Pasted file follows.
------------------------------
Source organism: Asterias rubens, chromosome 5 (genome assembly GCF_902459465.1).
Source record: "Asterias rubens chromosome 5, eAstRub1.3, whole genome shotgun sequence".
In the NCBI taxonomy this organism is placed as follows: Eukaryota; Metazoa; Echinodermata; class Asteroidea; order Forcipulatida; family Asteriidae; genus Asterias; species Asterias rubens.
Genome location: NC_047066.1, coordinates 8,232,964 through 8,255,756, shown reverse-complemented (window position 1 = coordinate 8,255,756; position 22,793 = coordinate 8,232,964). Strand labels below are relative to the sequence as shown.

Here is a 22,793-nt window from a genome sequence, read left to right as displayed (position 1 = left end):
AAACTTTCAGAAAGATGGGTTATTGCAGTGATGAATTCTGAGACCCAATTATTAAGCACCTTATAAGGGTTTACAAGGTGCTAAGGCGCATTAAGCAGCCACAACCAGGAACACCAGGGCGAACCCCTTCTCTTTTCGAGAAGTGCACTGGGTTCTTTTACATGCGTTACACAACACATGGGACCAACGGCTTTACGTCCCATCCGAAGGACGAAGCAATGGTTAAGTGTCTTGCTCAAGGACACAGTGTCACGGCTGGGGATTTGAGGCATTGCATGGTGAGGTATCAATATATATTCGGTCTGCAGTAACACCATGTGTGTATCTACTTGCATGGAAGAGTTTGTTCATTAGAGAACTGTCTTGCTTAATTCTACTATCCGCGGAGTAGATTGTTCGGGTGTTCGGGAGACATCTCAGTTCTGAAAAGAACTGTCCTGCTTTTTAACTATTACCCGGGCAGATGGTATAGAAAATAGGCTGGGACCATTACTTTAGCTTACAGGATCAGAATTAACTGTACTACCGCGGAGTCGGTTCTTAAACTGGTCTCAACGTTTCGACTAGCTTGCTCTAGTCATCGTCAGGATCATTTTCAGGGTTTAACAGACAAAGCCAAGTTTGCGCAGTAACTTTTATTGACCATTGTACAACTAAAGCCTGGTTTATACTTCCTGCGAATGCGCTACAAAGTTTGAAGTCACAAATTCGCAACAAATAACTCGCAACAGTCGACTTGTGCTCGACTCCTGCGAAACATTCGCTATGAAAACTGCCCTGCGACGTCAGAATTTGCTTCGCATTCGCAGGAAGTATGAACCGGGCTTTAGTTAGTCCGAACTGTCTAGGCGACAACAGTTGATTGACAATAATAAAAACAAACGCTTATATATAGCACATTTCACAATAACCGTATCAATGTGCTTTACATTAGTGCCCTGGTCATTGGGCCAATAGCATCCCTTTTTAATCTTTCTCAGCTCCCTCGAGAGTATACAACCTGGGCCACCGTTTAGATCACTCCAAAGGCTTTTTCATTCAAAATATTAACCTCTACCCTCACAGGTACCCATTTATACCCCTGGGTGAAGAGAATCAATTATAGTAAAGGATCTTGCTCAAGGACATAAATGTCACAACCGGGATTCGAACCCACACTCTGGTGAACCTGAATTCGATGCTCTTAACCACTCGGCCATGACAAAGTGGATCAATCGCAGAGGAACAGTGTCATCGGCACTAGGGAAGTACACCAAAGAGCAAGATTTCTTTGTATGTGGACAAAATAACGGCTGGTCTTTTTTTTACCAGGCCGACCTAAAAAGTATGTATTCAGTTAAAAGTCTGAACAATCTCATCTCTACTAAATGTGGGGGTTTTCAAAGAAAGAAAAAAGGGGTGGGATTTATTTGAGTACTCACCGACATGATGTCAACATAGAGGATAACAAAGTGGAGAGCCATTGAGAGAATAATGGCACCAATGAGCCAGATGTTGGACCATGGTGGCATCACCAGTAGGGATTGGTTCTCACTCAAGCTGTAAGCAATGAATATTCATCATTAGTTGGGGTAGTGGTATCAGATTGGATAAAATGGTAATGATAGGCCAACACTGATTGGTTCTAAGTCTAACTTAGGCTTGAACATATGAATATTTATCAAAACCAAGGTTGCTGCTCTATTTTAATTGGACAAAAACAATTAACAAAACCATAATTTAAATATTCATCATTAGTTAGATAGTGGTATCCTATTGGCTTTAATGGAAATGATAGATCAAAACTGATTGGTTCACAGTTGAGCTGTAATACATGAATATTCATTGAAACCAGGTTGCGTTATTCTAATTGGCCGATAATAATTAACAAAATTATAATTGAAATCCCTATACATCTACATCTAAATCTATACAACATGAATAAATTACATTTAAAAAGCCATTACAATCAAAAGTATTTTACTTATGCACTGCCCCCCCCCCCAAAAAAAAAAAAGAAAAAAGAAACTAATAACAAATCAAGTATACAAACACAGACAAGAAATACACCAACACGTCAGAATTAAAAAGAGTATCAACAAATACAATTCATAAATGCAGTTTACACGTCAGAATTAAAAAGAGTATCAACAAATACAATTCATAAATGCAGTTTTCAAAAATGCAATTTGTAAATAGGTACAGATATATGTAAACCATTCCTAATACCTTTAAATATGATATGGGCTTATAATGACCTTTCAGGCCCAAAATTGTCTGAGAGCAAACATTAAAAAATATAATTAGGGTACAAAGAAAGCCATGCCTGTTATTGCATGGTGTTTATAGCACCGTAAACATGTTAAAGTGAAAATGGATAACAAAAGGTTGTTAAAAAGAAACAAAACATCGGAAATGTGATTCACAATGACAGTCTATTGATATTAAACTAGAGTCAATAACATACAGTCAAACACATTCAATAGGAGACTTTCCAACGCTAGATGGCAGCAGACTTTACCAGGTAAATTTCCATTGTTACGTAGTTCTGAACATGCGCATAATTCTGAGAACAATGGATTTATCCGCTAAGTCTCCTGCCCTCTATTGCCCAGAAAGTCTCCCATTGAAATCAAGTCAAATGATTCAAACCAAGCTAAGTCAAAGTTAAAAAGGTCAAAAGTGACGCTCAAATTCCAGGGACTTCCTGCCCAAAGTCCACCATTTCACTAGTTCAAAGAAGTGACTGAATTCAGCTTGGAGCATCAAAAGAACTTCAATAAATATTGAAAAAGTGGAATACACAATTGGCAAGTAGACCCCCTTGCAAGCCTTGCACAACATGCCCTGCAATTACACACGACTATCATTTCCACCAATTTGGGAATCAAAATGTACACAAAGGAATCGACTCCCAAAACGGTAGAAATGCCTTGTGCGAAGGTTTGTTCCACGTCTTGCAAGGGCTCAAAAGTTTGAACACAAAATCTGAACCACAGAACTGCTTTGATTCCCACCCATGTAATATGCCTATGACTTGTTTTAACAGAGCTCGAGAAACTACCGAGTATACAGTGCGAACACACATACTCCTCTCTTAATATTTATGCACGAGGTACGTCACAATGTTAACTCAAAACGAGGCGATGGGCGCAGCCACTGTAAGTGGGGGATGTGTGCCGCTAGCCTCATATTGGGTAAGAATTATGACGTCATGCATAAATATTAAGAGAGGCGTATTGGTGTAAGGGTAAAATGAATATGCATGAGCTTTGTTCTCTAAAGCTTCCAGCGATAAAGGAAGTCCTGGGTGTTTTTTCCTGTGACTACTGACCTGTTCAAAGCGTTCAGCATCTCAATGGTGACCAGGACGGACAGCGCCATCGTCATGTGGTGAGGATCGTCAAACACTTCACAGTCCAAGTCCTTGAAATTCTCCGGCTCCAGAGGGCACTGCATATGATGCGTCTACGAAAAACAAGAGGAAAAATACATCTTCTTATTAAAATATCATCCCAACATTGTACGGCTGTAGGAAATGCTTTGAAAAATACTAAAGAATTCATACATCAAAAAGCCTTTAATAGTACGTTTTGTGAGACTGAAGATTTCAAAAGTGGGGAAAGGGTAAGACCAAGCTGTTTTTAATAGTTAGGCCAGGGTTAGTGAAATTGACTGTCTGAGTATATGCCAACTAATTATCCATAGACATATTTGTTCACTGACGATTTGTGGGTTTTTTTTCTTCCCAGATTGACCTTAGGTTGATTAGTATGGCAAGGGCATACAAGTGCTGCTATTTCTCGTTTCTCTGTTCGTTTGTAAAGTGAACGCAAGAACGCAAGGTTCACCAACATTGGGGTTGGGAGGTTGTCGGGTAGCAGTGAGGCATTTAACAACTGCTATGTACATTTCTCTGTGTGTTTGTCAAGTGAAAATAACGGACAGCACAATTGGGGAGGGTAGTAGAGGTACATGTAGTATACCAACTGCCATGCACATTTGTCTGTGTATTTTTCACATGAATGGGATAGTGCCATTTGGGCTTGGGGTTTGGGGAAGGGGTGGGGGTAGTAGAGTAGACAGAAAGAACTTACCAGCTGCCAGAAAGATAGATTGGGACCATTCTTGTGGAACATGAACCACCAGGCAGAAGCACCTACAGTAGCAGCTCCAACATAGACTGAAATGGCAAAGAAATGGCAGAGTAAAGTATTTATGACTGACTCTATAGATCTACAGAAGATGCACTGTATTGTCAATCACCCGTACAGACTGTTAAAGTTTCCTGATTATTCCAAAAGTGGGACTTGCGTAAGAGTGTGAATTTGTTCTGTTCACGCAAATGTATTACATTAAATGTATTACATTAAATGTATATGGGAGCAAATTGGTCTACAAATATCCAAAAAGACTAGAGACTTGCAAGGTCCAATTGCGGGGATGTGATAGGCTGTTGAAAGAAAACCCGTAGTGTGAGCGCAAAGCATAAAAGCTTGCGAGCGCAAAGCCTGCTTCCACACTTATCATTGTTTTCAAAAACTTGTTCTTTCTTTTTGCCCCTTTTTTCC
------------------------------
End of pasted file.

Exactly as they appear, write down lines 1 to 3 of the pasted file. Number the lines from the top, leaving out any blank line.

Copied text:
Source organism: Asterias rubens, chromosome 5 (genome assembly GCF_902459465.1).
Source record: "Asterias rubens chromosome 5, eAstRub1.3, whole genome shotgun sequence".
In the NCBI taxonomy this organism is placed as follows: Eukaryota; Metazoa; Echinodermata; class Asteroidea; order Forcipulatida; family Asteriidae; genus Asterias; species Asterias rubens.